Inside Ericsson's $8.3-Billion Deal with Verizon for 5G

5 Gbrain

By: Mary Jander

Ericsson (Nasdaq: ERIC) has landed a five-year, $8.3-billion 5G contract with Verizon (NYSE: VZ), its largest deal ever.

The arrangement is important for both companies. For Ericsson, it’s a prestigious win with one of the world’s top carriers in one of the hottest 5G markets. It moves the vendor into a top-dog position relative to other suppliers, including Samsung and Nokia (NYSE: NOK), which also work with Verizon (though Nokia was shouldered aside when Verizon chose Samsung for a large contract in 2020). And it showcases Ericsson’s solutions, which focus on cloud-native radio access network (RAN), massive multiple input/multiple output (MIMO), and spectrum sharing technologies.

“Cloud RAN is a critical element in our product portfolio as this will enable our customers to evolve their networks toward a cloud-native architecture and open network architecture leveraging automation and fully autonomous networks,” said Ericsson CEO Borje Ekholm on the earnings conference call with financial analysts that followed the deal announcement.

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For Verizon, the arrangement will help the carrier in its race to make good on the 161 MHz of spectrum it bought last year during the U.S. Federal Communications Commission’s spectrum auction. Verizon spent $52.9 billion – more than what rivals AT&T (NYSE: T) and T-Mobile US (Nasdaq: TMUS) spent combined. Now it must deploy that spectrum in ways that augment its existing 5G services.

Verizon Looks to Speed 5G Rollout

Verizon faces a formidable challenge. Over the next 12 months, it has pledged to add 5G to 46 markets serving 100 million people. The carrier already has reached 230 million with its 5G Nationwide service (which uses dynamic spectrum sharing with the carrier’s 4G LTE network) and its Ultra Wideband service (which uses high-speed but relatively short-range mmWave spectrum in over 70 U.S. cities). To get the job done, the carrier will shell out an additional $10 billion annually in capex for the next three years, some of which will go to Ericsson.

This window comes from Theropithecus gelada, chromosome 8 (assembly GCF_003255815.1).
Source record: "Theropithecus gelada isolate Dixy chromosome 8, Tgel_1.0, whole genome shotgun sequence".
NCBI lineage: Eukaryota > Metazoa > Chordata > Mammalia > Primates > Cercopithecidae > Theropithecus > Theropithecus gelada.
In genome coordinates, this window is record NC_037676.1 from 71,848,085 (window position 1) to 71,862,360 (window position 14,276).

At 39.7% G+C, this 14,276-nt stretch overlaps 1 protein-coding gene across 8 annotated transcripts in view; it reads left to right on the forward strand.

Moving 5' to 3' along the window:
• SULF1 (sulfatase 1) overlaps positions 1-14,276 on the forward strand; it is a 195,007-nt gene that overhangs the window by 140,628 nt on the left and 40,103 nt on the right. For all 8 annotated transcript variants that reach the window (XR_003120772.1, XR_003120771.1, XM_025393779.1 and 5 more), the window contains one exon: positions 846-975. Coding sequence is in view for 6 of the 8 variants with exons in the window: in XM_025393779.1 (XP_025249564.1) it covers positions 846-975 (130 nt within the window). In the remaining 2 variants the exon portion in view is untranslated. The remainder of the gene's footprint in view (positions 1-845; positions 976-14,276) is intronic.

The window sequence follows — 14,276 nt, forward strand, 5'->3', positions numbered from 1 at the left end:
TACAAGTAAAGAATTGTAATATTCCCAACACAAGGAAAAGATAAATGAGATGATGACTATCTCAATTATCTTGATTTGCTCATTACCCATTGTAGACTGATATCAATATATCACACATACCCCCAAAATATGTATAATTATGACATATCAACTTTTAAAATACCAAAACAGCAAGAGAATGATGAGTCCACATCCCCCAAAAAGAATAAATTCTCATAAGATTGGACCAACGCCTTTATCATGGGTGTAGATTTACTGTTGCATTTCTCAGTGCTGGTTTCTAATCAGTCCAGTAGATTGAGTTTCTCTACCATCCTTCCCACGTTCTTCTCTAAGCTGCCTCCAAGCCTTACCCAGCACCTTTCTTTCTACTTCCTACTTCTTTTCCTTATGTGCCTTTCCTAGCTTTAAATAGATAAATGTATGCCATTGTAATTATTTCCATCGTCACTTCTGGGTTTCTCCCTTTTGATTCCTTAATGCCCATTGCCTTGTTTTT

Meanwhile, like AT&T, Verizon must deal with a formidable force in T-Mobile, which claims to cover 270 million people with its 2.5-GHz-powered mid-band 5G network. Notably, Ericsson has also been part of T-Mobile’s network upgrade in the wake of the completion of that carrier’s merger with Sprint in 2020. Unlike the deal with Verizon, though, Ericsson shares T-Mobile business on a more equal footing with Nokia and Samsung.

Verizon Votes for Open RAN

Ericsson boasts of its participation in open RAN (O-RAN) standards, but during the earnings call, CEO Ekholm made it clear that the vendor won’t wait for standards to be finalized to drive 5G rollouts. “So we are simply saying, OK, by the time O-RAN is ready, we will also be there with solutions, but we don't feel it's the right time right now [to] divert focus from actually what goes on in the market,” he said.

But Verizon’s commitment to O-RAN is clear. The carrier wants the option to swap out suppliers in its 5G network, which O-RAN will enable. And Verizon isn’t wedded to established players, either. “If you've got a new company that's providing phenomenal radio equipment, that's different from what's in the market today, when they're all making O-RAN-compliant equipment and following the specifications of O-RAN, you can choose to bring in some of that best-in-class equipment from maybe a non-traditional partner," Verizon SVP Adam Koeppe told Light Reading earlier this year. Even an $8.3-billion deal doesn’t guarantee permanent residence on Verizon’s networks.

Ericsson Shares Need Help

The Verizon win didn’t help Ericsson in the public markets. Over the last few days, investors shaved over 10% off Ericsson’s stock price in response to the company’s projections of market share losses in China. “We have previously communicated that it is high risk that we will be allocated lower market share in China due to Sweden's decision to not allow Chinese vendors in the Swedish 5G network,” said CEO Ekholm on the earnings call. “And this can lead to significantly lower market share going forward compared to what we have today, of course.” He also noted that quarterly sales in mainland China had fallen 60% year-over-year.

It's possible that the Verizon deal could lead to others that help offset the China losses. Still, the bad news can’t overshadow the impressive deal with Verizon – nor the ongoing market progress toward 5G that it represents. Cloud-native techniques such as Ericsson’s will play a vital role in ushering in the new era of 5G services and applications. Verizon’s vote of confidence is also a test of the capabilities of both supplier and carrier to make it happen.